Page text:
It gives you a nice comfortable grip, and a little weight n the hand to provide a good comfortable and stable shooting platform. Much more preferable IMHO to the super slim compacts that fit in your shirt pocket.

    Of course if you need something super slim, it doesn't help you, but from a purely shooting perspective, I thin it's far superior.

  11. Are you going to be keeping it in a bag or in a pocket?

    If in pocket than size is very important and theres not much to choose from in sub $300 price range.

    I went with a olympus u-mini because its about the smallest in the price range, metal shell so strong, auto lens cover, splashproof, nice rounded shape which is comfortable in a jacket pocket.
    Which makes it a suitable bike camera.
    Also takes long movies and can take pics at 1 sec intervals.
    Only 2x zoom though and although its 4MP its a bit noisy and kind of blury (picture not sound).
    But it does its intended job fine for me, its just a point and shoot.

    The cannon powershot 510 or 520 has very good features but is a little to big for comfortable pocketing.
    They give you a lot of control with all the manual settings.

    Megapixels arent that important as has been mentioned.
    A big $300 camera will produce much better shots than a $300 compact.
  12. Olympus C-765??


    The C-765 Ultra Zoom – main features:
    • 4.0 million pixels
    • 10x optical zoom, f2.8 – 3.7 (equiv. 38 – 380mm on 35mm camera)
    • TruePic Turbo image processor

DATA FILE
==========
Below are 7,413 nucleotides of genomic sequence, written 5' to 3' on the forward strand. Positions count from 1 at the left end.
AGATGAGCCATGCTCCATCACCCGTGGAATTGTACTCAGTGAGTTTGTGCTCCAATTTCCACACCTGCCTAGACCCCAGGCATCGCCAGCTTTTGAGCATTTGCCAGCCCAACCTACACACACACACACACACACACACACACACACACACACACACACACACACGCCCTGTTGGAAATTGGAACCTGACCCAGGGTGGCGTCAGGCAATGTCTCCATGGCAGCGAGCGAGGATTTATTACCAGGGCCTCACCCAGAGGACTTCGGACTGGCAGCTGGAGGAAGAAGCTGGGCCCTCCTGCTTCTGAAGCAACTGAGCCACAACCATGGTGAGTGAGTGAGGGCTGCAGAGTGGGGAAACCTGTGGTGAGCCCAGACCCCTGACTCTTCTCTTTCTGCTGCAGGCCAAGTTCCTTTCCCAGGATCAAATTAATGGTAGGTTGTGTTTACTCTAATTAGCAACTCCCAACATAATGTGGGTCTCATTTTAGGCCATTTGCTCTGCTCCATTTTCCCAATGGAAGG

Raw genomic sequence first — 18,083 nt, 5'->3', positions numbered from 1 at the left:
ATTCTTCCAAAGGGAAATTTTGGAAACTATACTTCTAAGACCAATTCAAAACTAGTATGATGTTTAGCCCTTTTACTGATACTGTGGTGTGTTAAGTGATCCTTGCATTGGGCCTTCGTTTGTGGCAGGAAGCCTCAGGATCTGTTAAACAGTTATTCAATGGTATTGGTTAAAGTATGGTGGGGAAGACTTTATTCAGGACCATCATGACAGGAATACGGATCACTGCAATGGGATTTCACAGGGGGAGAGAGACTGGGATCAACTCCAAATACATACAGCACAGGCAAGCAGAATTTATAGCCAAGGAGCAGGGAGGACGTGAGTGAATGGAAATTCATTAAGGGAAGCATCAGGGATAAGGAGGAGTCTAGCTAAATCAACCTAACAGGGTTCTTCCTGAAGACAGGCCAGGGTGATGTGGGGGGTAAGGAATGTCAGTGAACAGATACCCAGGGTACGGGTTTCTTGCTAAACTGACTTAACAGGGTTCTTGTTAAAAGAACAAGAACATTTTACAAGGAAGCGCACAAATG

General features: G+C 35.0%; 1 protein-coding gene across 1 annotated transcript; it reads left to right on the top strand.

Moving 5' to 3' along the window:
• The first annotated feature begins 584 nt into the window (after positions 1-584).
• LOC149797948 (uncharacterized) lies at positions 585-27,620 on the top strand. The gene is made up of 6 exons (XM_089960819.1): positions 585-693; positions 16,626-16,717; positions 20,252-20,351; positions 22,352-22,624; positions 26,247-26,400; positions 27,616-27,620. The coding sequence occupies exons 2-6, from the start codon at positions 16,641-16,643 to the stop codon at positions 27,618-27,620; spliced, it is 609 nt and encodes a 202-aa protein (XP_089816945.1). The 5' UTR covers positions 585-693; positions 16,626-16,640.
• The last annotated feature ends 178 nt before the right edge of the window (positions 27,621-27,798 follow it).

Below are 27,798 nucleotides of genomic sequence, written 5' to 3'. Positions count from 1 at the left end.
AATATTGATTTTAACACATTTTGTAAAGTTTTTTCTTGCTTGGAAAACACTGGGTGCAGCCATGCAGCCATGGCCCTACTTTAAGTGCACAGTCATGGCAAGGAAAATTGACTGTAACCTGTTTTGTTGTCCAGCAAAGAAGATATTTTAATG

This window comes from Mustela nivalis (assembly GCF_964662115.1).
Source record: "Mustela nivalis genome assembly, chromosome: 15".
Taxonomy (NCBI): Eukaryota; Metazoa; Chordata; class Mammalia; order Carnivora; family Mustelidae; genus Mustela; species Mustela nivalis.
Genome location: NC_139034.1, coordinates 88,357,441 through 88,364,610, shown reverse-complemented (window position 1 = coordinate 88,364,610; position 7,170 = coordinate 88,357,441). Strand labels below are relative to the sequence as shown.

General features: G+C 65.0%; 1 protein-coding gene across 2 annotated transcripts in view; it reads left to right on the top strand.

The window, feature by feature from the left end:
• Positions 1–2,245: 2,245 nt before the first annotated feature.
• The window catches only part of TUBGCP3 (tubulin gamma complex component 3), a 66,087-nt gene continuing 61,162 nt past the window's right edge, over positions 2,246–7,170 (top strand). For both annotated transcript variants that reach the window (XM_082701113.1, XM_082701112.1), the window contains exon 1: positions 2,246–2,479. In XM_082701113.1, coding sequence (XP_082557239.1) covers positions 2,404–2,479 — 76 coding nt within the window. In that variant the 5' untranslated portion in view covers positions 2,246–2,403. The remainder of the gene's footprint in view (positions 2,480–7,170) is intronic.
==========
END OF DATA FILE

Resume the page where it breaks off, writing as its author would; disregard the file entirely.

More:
• Program, Shutter Priority, Aperture Priority and Full Manual modes
    • 4 scene programs (Portrait, Sports, Night Scene, Landscape)
    • Super macro mode: shooting from as close as 3cm
    • Movie recording function with sound
    • 240,000 pixel electronic viewfinder
    • 1.8 inch LCD monitor with 110,00 pixels
    • PictBridge compatible
    • USB 2.0 (AutoConnect)
    • CAMEDIA Master 4.2 software provided

    The lens on these cameras is really quite good. They use the ED glass series lenses.
  13. Has anyone else noticed the alleged short life rechargable Ni-MH batteries have in some cameras??

    The only technical reason I can come up with is the lower voltage (1.2 vs 1.5) that the rechargables have compared to standard batteries and the camera looks at the lower voltage and deciding the battery is going flat shuts itself down.

    I've found if the camera is supplied with rechargable batteries it will work OK but if you get standard alkaline batteries you could have a problem.

    I own a Sony P43 (4Mp) compact and use a similar unit at work but we also have a "Kodak" compact unit in the family and after about 10 flash pics it starts giving the low battery warning but if I stick the batteries into the Sony it will work all day :roll: I've seen several other compacts from other manufacturers do the same thing to other family members & friends.
  14. Thx. I'd prefer to keep it in a bag, rather than a pocket, so super-compact size isn't important.
  15. I shoot with rechargeable Ni-MH in my Canon Powershot, and get literally hundreds of shots in between charges.

  16. Thanks. Do you have this camera? Seems to have a long start-up time (5 secs) compared to others on the market in same category? I've also taken heed with what Eberbachl said about std batteries rather than proprietary and like the idea of being abe to get ememergency ones from any store or servo, and this one has the latter.